GTL Energy to build own plantSOUTH HEART — GTL Energy, which recently announced plans to work with Great Northern Power Development LP and Allied Syngas Corp. on their proposed South Heart coal-gasification plant, has decided it wants to build a plant of its own near here.
By: John Odermann, The Dickinson Press
SOUTH HEART — GTL Energy, which recently announced plans to work with Great Northern Power Development LP and Allied Syngas Corp. on their proposed South Heart coal-gasification plant, has decided it wants to build a plant of its own near here.
The plant is to be a research facility to help improve low-grade coals intended to be used in projects like the gasification plant. The research facility also is to showcase the technology GTL has developed to potential customers around the world.
GTL CEO and co-founder Robert French said after developing the technology, it has become necessary for them to demonstrate it on a commercial scale.
“There are a number of projects around the world actively looking at our technology,” French said. “We don’t have the facilities here (in Colorado) to go to full commercial production. What we needed to do was put this on a full commercial size...We need to display them, to deploy them, and prove them in the field.”
Originally a South Australian company founded in 2000, GTL opened offices in Golden, Colo., in 2005 and French said the majority of their employees are now located in the United States.
French said they could have chosen to build the $10.5 million research plant project anywhere in the country, but there was a reason they chose South Heart.
“We could have put it in Texas or in Colorado, but we thought because of the size of the coal reserves in North Dakota and the stoker market for briquettes, it made more sense to do something in Dakota than anywhere else,” French said.
The technology GTL utilizes removes excess water from coal, which reduces emissions, among other things.
By removing the water from the coal, it radically improves the amount of heat the coal can produce. French said in working with the different samples of North Dakota lignite they collected during trips here in the fall of 2005, they produced a high quality briquette that raised the thermal energy from 6,000 BTUs to over 9,000 BTUs.
If the water isn’t extracted from the coal before it is burned, you use more coal to burn off the water, which increases emission levels.
French said GTL wants to start building the research plant later this year so it is completed before the winter.
“We’re preparing the data for submittal to the proper authorities now,” French said. “...This would be a full-scale, but very small plant.”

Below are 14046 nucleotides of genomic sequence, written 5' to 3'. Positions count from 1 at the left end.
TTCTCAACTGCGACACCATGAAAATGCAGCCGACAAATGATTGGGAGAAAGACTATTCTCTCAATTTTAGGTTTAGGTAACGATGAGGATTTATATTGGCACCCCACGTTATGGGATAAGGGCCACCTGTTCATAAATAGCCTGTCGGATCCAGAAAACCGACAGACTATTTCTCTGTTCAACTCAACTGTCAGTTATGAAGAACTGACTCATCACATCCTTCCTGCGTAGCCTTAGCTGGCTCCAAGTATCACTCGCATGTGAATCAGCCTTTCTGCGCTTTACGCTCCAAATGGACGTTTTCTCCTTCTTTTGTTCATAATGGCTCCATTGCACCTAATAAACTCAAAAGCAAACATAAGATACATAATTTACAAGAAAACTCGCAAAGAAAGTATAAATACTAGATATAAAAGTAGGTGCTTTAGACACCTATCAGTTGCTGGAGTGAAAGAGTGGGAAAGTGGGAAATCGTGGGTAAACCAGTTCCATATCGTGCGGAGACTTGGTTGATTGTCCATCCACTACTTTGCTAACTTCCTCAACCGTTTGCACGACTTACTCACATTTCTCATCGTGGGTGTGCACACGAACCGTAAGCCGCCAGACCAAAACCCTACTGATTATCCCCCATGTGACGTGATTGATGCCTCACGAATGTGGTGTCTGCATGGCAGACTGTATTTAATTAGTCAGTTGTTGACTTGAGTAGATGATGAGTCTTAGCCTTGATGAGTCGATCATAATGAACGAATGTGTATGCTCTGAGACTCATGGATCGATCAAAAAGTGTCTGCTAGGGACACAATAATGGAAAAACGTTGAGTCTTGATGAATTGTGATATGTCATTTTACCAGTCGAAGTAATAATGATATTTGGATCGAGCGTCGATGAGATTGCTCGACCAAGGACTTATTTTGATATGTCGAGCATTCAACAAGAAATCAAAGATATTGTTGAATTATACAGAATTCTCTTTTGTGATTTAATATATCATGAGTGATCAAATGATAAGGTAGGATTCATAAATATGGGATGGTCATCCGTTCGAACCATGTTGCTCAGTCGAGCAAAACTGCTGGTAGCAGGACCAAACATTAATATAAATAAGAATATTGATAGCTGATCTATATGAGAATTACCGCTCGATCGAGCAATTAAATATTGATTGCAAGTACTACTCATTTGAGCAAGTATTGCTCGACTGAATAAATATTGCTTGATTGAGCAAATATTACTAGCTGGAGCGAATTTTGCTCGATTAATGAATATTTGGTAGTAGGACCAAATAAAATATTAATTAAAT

The GTL plant has to go through an approval process much like the Great Northern and Allied gasification plant.
The land it is looking at also has to be rezoned from agricultural to industrial.
The proposed research plant is to consist of two buildings — one used for drying and one used for processing.
The larger of the two would measure 52,000 square feet and the smaller of the two would be 14,400 square feet.
All of the coal would also be stored in these two buildings.
GTL has already hired three employees to help with the development of the plant in North Dakota and French said the plant would probably have a dozen permanent employees.
“It all depends on the work load, probably looking at a dozen permanent and then some part time and consultants,” French said. “...That could double or triple if we went to two or three shifts.”
French said they could process 100,000 tons of coal the first year, but increase the capacity to 200,000 to 300,000 after that if everything went as planned.
When asked if the current lawsuit in front of the proposed gasification plant could halt their plans to build in South Heart, French said no.
“We’re not associated with Great Northern other than the fact we are providing our technology to them,” French said.
French hopes they can establish and prove their technology with the help of the commercial-sized research plant and that Great Northern and Allied can utilize it at a South Heart plant.
“It’ll be a very environmental-friendly approach,” French said. “It would be very useful for Great Northern to have this technology and be able to use clean fuel rather than raw lignite.”